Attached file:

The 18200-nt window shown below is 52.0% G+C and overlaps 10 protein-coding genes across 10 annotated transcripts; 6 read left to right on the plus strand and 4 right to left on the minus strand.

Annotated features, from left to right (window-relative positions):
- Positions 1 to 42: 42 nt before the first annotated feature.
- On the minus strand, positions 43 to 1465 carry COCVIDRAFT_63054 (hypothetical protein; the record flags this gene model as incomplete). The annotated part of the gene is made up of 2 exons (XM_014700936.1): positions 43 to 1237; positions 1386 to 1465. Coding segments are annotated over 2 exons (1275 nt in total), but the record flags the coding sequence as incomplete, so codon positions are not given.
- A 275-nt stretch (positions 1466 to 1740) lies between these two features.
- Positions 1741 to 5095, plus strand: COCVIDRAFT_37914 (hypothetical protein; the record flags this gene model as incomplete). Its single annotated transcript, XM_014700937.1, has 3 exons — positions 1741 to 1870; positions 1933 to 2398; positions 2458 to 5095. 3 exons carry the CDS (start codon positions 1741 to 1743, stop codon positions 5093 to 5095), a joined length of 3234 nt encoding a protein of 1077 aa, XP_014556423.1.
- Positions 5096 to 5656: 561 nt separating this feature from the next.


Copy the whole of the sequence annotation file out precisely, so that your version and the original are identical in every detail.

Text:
The 18200-nt window shown below is 52.0% G+C and overlaps 10 protein-coding genes across 10 annotated transcripts; 6 read left to right on the plus strand and 4 right to left on the minus strand.

Annotated features, from left to right (window-relative positions):
- Positions 1 to 42: 42 nt before the first annotated feature.
- On the minus strand, positions 43 to 1465 carry COCVIDRAFT_63054 (hypothetical protein; the record flags this gene model as incomplete). The annotated part of the gene is made up of 2 exons (XM_014700936.1): positions 43 to 1237; positions 1386 to 1465. Coding segments are annotated over 2 exons (1275 nt in total), but the record flags the coding sequence as incomplete, so codon positions are not given.
- A 275-nt stretch (positions 1466 to 1740) lies between these two features.
- Positions 1741 to 5095, plus strand: COCVIDRAFT_37914 (hypothetical protein; the record flags this gene model as incomplete). Its single annotated transcript, XM_014700937.1, has 3 exons — positions 1741 to 1870; positions 1933 to 2398; positions 2458 to 5095. 3 exons carry the CDS (start codon positions 1741 to 1743, stop codon positions 5093 to 5095), a joined length of 3234 nt encoding a protein of 1077 aa, XP_014556423.1.
- Positions 5096 to 5656: 561 nt separating this feature from the next.